Indonesia: Mutation in bird flu virus proven
This was discovered in human-to-human transmission among a family from Sumatra. But immediate danger has been excluded, in that the only family stricken had a genetic predisposition to the infection.
Jakarta (AsiaNews/Agencies) A mutation of the bird flu virus has been ascertained. Meanwhile, cases of infection from wild birds to humans have been confirmed.
"There was a mutation found" in the virus that killed seven members of the same family in northern Sumatra in May, said Maria Cheng, spokesperson for the World Health Organisation (WHO). "But it did not mutate into a form that is more transmissible because it didn't seem to go beyond the cluster [of family members]."
WHO ascertained that the virus was transmitted among blood relatives of the same family, but it also verified that the sickness was not transmitted to the other people (more than 50) who came into contact with them and were put in quarantine, not even their own spouses. It was concluded that the infection was favoured by a special genetic predisposition of the family. The mutation of the virus was revealed in samples taken from the last two victims, a youth who infected his father.
"We did not find other infections," continued Cheng, "so the infective outbreak is over."
Malik Peiris, an expert from Hong Kong, said: "Influenza viruses always mutate. That's of course the reason why people are concerned that as we go on longer and longer the virus may change to become more transmissible."
Yesterday Indonesia for months the country hardest hit by the H5N1 virus received funding of 68.5 billion rupees (7.31 million US dollars) from the Australian government for a biennial programme against this evil.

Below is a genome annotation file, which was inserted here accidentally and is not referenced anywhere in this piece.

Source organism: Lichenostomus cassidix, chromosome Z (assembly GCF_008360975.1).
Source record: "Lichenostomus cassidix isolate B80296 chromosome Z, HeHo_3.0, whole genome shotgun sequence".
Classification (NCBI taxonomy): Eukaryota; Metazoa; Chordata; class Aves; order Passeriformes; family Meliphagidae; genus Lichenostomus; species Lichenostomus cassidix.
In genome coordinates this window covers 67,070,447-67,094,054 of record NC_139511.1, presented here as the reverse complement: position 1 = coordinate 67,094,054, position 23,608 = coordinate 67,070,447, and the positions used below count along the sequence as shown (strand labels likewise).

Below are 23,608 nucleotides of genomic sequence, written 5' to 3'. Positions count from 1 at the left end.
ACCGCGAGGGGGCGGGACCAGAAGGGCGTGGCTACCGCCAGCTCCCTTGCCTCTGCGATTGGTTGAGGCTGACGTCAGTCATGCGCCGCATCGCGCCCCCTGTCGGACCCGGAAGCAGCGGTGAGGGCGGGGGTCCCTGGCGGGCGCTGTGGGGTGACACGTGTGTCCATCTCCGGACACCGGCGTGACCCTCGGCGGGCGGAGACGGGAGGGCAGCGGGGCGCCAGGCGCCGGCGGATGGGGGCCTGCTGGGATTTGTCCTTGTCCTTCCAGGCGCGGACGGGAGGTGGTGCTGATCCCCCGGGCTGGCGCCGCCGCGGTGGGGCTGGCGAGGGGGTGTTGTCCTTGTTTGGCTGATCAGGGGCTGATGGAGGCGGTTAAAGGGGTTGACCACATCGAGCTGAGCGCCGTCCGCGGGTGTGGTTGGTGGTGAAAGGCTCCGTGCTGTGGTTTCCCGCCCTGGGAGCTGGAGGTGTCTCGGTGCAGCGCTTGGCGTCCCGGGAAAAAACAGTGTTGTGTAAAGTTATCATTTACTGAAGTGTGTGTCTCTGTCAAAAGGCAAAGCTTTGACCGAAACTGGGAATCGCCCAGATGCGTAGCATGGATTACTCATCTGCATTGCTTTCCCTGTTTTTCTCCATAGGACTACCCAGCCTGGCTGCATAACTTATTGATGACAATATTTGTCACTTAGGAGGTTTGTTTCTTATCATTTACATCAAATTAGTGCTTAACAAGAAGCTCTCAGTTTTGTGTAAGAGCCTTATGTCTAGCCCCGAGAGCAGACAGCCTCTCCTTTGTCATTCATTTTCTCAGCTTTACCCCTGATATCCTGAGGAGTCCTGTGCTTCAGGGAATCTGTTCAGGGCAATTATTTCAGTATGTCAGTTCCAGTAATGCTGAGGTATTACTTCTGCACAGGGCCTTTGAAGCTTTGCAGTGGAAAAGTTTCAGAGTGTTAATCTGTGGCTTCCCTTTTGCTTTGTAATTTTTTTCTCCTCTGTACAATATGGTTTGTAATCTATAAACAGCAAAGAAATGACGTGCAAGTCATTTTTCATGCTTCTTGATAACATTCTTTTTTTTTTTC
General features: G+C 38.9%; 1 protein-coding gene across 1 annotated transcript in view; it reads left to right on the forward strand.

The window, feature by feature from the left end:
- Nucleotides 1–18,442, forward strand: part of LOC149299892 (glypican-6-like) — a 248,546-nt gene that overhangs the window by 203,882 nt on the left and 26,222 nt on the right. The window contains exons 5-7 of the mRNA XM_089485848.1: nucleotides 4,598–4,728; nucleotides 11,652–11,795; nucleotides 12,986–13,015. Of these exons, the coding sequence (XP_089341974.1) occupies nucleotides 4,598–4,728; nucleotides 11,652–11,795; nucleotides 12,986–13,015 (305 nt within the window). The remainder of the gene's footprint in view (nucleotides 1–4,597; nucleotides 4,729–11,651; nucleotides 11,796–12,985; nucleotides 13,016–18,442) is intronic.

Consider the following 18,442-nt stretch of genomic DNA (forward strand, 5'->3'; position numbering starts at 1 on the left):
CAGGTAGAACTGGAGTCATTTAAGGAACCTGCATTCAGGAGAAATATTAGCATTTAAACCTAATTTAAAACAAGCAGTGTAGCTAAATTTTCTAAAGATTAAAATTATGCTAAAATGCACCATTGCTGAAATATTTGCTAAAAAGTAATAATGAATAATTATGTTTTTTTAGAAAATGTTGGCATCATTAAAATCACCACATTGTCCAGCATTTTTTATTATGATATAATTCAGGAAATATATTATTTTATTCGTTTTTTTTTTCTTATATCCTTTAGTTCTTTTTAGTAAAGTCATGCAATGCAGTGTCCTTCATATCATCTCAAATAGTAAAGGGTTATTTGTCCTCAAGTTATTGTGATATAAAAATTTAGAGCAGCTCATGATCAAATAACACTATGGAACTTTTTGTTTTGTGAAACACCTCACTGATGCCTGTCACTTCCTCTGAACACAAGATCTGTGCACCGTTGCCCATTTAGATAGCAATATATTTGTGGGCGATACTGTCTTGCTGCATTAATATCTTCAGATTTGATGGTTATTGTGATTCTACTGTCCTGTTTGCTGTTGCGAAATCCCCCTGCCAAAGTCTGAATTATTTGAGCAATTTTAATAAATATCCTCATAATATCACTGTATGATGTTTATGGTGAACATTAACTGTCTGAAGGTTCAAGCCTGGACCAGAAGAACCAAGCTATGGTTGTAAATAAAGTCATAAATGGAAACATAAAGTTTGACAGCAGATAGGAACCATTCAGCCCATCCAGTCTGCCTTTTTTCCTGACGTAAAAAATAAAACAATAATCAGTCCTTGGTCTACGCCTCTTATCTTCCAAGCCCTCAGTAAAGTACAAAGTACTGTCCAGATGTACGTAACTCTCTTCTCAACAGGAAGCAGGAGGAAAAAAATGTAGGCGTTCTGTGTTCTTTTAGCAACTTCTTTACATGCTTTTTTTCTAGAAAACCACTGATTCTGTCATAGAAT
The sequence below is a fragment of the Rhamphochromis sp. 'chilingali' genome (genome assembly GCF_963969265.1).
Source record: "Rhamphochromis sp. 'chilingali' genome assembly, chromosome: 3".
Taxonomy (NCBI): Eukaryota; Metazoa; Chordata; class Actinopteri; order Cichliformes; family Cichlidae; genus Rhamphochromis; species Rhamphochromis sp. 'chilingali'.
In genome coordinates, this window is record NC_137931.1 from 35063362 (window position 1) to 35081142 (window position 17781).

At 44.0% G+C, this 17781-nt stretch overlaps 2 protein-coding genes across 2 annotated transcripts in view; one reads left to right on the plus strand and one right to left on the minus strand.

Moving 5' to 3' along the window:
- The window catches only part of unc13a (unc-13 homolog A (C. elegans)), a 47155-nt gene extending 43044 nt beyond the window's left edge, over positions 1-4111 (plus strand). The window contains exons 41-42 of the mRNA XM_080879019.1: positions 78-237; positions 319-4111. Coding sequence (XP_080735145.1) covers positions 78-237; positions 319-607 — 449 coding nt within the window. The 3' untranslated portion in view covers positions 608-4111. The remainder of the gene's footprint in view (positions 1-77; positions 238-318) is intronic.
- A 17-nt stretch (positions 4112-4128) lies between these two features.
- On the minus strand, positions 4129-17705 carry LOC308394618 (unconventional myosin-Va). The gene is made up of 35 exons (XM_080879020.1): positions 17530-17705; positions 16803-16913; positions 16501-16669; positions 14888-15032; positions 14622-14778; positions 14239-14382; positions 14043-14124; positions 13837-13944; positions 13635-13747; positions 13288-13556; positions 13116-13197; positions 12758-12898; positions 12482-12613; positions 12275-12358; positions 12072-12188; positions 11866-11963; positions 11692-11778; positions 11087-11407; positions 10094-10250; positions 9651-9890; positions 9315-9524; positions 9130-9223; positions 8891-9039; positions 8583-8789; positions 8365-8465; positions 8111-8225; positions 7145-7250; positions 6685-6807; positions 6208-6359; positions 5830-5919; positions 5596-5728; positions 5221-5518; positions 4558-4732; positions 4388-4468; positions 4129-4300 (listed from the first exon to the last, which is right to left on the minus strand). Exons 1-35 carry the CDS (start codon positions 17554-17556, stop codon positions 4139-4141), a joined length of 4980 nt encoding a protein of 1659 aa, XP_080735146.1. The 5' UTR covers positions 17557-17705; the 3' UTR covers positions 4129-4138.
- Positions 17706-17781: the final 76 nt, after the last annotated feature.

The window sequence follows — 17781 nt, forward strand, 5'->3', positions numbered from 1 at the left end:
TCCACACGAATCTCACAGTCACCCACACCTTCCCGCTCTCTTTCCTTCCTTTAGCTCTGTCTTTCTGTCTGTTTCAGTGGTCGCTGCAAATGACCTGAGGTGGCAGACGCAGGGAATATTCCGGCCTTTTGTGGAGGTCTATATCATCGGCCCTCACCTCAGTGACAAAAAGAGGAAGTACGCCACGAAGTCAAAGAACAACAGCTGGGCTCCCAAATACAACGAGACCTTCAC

Indonesian chief welfare minister, Aburizal Bakrie, said the government would need 900 million US dollars over the next three years to contain the virus. "The government has allotted [only] 50 million from the state budget for each of the next three years" and it wants to organize a meeting for donors in Jakarta to collect more funds.
Meanwhile, in Azerbaijan, the death of four people who caught the virus from wild swans was confirmed. It is the first official case of infection from wild birds to humans. The four people, from the district of Salyan, 90 miles north-east of Baku, used the dead swans' feathers for their cushions in early 2006. Another three people were infected but survived. All were aged between 10 and 20 years, and six out of the seven people were members of the same family.
"This is only the first ascertained case of infection from wild birds to humans," said Andreas Gilsdorf, epidemiologist of the Robert Koch Institute of Berlin, who led the research. "But there was very intense contact."
Nearly all the other cases of human infection arose from contacts with bred poultry.